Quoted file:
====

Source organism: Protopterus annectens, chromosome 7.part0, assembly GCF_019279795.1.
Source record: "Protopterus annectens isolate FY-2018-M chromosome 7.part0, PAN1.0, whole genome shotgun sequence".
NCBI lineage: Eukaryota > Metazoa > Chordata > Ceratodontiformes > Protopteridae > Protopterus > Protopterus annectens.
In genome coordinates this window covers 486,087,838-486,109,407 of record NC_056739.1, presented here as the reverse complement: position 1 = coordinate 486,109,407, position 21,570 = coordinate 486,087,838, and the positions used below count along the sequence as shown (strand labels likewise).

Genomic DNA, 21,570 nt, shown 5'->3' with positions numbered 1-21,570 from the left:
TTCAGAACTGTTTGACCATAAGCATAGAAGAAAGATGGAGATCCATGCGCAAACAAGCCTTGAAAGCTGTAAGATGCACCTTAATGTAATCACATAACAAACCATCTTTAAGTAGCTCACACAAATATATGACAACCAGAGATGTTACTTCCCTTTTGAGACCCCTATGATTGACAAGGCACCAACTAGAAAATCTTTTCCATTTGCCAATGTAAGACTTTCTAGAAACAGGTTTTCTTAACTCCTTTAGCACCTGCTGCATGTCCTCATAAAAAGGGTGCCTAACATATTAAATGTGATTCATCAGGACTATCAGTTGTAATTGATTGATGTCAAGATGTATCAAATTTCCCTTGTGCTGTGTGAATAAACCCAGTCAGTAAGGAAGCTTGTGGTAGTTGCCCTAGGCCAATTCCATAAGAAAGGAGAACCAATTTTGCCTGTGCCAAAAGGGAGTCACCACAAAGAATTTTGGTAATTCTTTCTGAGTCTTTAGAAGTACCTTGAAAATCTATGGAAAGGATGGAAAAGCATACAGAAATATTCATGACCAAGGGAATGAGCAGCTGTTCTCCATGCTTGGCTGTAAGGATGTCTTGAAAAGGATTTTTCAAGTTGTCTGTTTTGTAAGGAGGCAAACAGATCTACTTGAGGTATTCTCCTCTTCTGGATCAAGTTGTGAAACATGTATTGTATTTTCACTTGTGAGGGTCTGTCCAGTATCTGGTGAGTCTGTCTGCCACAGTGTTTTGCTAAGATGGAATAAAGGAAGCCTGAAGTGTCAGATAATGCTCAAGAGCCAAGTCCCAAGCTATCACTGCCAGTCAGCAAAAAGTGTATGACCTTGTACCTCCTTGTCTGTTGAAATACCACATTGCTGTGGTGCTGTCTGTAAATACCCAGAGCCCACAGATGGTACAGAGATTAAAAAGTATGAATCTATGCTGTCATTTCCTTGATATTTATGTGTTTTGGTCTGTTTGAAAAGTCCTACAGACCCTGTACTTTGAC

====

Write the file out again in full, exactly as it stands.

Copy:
Source organism: Protopterus annectens, chromosome 7.part0, assembly GCF_019279795.1.
Source record: "Protopterus annectens isolate FY-2018-M chromosome 7.part0, PAN1.0, whole genome shotgun sequence".
NCBI lineage: Eukaryota > Metazoa > Chordata > Ceratodontiformes > Protopteridae > Protopterus > Protopterus annectens.
In genome coordinates this window covers 486,087,838-486,109,407 of record NC_056739.1, presented here as the reverse complement: position 1 = coordinate 486,109,407, position 21,570 = coordinate 486,087,838, and the positions used below count along the sequence as shown (strand labels likewise).

Genomic DNA, 21,570 nt, shown 5'->3' with positions numbered 1-21,570 from the left:
TTCAGAACTGTTTGACCATAAGCATAGAAGAAAGATGGAGATCCATGCGCAAACAAGCCTTGAAAGCTGTAAGATGCACCTTAATGTAATCACATAACAAACCATCTTTAAGTAGCTCACACAAATATATGACAACCAGAGATGTTACTTCCCTTTTGAGACCCCTATGATTGACAAGGCACCAACTAGAAAATCTTTTCCATTTGCCAATGTAAGACTTTCTAGAAACAGGTTTTCTTAACTCCTTTAGCACCTGCTGCATGTCCTCATAAAAAGGGTGCCTAACATATTAAATGTGATTCATCAGGACTATCAGTTGTAATTGATTGATGTCAAGATGTATCAAATTTCCCTTGTGCTGTGTGAATAAACCCAGTCAGTAAGGAAGCTTGTGGTAGTTGCCCTAGGCCAATTCCATAAGAAAGGAGAACCAATTTTGCCTGTGCCAAAAGGGAGTCACCACAAAGAATTTTGGTAATTCTTTCTGAGTCTTTAGAAGTACCTTGAAAATCTATGGAAAGGATGGAAAAGCATACAGAAATATTCATGACCAAGGGAATGAGCAGCTGTTCTCCATGCTTGGCTGTAAGGATGTCTTGAAAAGGATTTTTCAAGTTGTCTGTTTTGTAAGGAGGCAAACAGATCTACTTGAGGTATTCTCCTCTTCTGGATCAAGTTGTGAAACATGTATTGTATTTTCACTTGTGAGGGTCTGTCCAGTATCTGGTGAGTCTGTCTGCCACAGTGTTTTGCTAAGATGGAATAAAGGAAGCCTGAAGTGTCAGATAATGCTCAAGAGCCAAGTCCCAAGCTATCACTGCCAGTCAGCAAAAAGTGTATGACCTTGTACCTCCTTGTCTGTTGAAATACCACATTGCTGTGGTGCTGTCTGTAAATACCCAGAGCCCACAGATGGTACAGAGATTAAAAAGTATGAATCTATGCTGTCATTTCCTTGATATTTATGTGTTTTGGTCTGTTTGAAAAGTCCTACAGACCCTGTACTTTGAC